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Calls Intensify for Execution Moratorium in Kentucky

PHOTO: The call for a moratorium on Kentucky's death penalty has intensified after two separate courts overturned the convictions of death row inmates last week. Photo credit: Greg Stotelmyer.
PHOTO: The call for a moratorium on Kentucky's death penalty has intensified after two separate courts overturned the convictions of death row inmates last week. Photo credit: Greg Stotelmyer.
February 23, 2015

FRANKFORT, Ky. – On back-to-back days late last week, separate courts overturned convictions in two cases of men on Kentucky's death row.

Those reversals have amplified calls from critics of the state's death penalty system to at least place a moratorium on executions.

Retired law professor Linda Ewald was co-chair of an eight-person team of lawyers and retired judges that found a multitude of problems with Kentucky's death penalty system. The group’s American Bar Association report was issued in December 2011.

"I'm disappointed that the governor didn't suspend executions, although we haven't had an execution in many years," Ewald says.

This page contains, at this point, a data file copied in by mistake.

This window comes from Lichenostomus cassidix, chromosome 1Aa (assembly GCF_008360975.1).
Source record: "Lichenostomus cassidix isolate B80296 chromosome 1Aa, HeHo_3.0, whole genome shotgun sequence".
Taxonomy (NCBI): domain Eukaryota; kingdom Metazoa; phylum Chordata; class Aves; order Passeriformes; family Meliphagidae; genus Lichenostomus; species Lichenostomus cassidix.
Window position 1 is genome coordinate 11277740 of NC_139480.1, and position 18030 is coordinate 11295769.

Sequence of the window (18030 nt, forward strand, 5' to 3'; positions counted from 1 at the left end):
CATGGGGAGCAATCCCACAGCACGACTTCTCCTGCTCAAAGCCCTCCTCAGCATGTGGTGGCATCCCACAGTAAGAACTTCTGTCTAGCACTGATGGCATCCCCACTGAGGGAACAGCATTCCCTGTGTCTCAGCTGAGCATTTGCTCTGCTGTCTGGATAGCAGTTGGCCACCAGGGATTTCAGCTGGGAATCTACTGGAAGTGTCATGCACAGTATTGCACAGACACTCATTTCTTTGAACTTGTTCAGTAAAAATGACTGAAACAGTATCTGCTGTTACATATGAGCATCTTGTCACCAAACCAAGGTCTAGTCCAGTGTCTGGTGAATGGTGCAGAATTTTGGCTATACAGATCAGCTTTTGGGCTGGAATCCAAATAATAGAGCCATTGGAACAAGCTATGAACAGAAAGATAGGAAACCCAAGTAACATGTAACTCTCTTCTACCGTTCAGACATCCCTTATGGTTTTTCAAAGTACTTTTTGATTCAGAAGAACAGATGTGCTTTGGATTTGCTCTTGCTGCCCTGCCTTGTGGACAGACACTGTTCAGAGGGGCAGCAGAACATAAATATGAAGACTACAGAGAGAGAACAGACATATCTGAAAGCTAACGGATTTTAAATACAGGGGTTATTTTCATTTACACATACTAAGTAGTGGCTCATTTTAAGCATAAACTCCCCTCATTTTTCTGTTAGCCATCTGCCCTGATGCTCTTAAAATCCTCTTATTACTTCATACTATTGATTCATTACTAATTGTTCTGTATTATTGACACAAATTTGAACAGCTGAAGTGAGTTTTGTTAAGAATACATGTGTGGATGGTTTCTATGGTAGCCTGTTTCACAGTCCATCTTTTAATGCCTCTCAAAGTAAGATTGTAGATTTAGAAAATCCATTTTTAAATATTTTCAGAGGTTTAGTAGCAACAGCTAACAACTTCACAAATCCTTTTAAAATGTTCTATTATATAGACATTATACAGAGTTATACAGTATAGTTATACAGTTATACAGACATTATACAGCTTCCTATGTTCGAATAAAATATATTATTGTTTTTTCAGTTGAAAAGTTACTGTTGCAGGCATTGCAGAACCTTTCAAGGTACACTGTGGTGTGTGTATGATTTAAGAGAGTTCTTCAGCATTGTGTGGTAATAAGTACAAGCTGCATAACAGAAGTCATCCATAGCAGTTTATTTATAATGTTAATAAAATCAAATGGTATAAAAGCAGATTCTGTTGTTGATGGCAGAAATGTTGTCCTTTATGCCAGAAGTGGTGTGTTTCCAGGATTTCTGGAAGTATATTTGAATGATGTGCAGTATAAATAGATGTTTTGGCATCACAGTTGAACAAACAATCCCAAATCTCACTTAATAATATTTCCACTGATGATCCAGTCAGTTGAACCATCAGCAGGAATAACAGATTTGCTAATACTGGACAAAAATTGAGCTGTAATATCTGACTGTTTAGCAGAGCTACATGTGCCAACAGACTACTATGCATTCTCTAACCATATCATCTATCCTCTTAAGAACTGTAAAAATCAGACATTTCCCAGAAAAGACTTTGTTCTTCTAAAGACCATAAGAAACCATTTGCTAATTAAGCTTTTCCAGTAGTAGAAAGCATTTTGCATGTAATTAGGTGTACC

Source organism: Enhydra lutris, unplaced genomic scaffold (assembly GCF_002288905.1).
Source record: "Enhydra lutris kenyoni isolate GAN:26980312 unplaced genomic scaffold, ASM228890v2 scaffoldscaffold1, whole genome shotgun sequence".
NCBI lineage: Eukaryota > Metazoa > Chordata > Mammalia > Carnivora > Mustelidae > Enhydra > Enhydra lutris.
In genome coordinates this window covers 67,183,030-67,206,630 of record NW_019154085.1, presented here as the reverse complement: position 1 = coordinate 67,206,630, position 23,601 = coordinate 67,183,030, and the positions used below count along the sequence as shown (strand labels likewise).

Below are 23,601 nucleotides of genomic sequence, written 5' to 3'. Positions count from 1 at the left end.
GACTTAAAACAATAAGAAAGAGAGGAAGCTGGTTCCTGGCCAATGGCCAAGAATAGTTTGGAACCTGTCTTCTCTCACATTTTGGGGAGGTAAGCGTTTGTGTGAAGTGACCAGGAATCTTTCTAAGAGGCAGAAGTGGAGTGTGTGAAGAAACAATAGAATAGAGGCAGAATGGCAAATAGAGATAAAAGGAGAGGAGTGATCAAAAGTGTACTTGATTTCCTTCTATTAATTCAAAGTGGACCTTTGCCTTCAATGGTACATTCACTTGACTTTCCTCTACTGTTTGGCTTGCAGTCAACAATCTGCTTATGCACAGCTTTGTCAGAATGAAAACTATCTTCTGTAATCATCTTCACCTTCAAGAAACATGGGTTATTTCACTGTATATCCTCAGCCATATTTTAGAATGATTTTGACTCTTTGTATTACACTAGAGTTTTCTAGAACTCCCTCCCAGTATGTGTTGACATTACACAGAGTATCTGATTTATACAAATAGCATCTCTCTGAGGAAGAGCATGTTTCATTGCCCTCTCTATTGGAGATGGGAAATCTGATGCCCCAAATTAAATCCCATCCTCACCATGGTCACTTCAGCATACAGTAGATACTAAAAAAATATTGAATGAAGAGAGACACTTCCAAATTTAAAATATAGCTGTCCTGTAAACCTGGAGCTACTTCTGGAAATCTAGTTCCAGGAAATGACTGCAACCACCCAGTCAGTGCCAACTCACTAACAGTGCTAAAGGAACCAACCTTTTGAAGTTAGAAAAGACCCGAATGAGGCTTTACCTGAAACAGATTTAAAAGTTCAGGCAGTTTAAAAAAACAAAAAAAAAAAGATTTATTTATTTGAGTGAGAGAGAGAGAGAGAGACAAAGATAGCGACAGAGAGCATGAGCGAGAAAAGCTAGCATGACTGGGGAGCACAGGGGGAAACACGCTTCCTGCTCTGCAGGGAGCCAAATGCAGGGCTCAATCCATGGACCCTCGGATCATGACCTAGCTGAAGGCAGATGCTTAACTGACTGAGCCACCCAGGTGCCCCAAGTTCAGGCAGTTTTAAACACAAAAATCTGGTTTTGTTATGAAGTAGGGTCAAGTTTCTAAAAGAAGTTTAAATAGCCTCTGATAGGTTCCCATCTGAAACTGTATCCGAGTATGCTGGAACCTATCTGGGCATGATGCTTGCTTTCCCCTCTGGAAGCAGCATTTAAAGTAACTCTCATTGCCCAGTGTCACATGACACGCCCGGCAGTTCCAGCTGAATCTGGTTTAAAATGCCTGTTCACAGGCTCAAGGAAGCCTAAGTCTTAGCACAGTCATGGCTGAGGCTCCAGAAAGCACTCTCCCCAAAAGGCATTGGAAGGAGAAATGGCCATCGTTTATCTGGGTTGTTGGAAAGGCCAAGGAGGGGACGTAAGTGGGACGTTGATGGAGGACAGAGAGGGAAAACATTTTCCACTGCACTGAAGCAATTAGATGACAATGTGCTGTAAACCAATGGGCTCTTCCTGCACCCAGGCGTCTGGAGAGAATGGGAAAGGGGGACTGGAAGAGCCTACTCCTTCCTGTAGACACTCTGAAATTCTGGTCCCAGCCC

In reversing the death penalty conviction of Michael St. Clair on Thursday, the Kentucky Supreme Court ruled evidence was "improperly admitted" during his trial. On Friday, a federal appellate court ruled in Roger Wheeler's case that a potential juror was "erroneously struck from the jury."

Ewald says the ABA report she coauthored uncovered 95 specific concerns about Kentucky's death penalty system.

"Well, I think it's a bit disconcerting that Kentucky has the death penalty and that we've assessed this in such a way to demonstrate that there are very serious problems in its administration," she states.

Ewald says she's encouraged by legislation (SB190) filed earlier this month by state Sen. Robin Webb, D-Grayson, which attempts to address lineups, interrogations, eyewitness testimony and biological evidence.

"I think it's a little misleading to say nothing has been done,” she says. “I think people are working on this. These are changes that are going to require legislation. They're going to require changes in court rules. They may require public hearings."

Ewald adds while Kentucky was at the forefront in passing a post-conviction DNA testing law, problems remain with how biological evidence is handled after a trial.

"Unfortunately, Kentucky doesn't have any uniform protocols for preserving and retaining evidence after a conviction,” she says. “And so, there's the risk that it's not being maintained properly. There's the risk that it's lost and won't be available. "

The ABA report called the system "broken and fatally flawed," but Ewald says it was not, in her words, "an abolition document."

She says the report did not address whether Kentucky should have a death penalty.

Greg Stotelmyer , Public News Service - KY